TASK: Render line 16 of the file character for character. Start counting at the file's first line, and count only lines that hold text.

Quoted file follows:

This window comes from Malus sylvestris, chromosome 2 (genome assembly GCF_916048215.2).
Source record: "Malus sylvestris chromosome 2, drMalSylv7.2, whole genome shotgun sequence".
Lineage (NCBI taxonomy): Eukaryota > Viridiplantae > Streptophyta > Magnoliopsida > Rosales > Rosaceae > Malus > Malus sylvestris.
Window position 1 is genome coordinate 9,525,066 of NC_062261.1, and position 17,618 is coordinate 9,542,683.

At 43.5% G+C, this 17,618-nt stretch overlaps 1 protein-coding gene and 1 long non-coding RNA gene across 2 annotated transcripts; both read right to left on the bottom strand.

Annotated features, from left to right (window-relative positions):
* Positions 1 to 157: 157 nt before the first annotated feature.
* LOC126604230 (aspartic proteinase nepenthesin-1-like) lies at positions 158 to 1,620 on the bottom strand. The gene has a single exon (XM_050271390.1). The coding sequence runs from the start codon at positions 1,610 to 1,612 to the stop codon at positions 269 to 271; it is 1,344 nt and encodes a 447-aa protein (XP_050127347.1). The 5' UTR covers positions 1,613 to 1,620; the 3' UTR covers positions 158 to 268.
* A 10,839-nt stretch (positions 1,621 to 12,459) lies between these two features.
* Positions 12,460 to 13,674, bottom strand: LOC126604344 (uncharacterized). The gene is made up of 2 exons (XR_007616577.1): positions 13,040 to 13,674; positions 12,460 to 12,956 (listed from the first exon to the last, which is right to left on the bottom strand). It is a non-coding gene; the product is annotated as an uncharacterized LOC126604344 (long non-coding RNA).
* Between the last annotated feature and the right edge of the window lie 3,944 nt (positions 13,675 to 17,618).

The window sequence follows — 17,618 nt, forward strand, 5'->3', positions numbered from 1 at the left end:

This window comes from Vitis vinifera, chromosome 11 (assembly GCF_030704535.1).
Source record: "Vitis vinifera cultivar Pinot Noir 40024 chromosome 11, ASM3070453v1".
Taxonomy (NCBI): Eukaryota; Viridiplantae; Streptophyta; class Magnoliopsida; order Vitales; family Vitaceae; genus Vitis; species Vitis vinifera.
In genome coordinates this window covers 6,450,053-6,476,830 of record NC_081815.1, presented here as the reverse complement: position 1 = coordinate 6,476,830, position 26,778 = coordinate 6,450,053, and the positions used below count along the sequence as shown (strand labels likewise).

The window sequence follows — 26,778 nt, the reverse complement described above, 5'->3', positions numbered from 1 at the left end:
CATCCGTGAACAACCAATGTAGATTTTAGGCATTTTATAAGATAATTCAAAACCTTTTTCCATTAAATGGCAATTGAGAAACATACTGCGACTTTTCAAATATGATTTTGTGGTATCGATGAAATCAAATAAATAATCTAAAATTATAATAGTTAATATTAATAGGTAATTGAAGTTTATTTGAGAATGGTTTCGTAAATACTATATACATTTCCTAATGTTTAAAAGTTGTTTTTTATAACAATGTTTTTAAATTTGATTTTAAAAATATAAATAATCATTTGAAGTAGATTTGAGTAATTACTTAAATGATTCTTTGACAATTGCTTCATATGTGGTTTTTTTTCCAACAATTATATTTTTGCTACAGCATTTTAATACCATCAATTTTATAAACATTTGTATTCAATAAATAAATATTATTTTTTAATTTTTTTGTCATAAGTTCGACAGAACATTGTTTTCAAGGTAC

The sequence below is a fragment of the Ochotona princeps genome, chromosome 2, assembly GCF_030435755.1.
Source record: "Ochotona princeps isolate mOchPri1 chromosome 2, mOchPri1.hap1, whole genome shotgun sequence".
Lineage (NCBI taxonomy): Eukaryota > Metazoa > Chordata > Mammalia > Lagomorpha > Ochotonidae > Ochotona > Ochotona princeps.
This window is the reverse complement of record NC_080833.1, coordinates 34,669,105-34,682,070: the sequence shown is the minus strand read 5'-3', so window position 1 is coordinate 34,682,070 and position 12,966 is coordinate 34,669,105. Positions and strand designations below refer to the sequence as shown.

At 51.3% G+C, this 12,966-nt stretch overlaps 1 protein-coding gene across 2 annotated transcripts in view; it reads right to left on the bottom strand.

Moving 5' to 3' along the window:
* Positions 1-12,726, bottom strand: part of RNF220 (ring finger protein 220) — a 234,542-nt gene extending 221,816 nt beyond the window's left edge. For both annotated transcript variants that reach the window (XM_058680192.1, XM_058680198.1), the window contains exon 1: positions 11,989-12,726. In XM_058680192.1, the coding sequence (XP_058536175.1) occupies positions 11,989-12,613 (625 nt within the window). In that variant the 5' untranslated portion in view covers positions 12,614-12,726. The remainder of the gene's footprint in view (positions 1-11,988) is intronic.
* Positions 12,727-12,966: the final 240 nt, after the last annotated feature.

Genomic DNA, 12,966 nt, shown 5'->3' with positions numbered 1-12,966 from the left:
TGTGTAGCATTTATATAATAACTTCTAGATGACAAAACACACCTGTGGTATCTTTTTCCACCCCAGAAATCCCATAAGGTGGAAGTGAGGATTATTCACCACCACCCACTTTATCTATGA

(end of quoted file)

In genome coordinates this window covers 6,450,053-6,476,830 of record NC_081815.1, presented here as the reverse complement: position 1 = coordinate 6,476,830, position 26,778 = coordinate 6,450,053, and the positions used below count along the sequence as shown (strand labels likewise).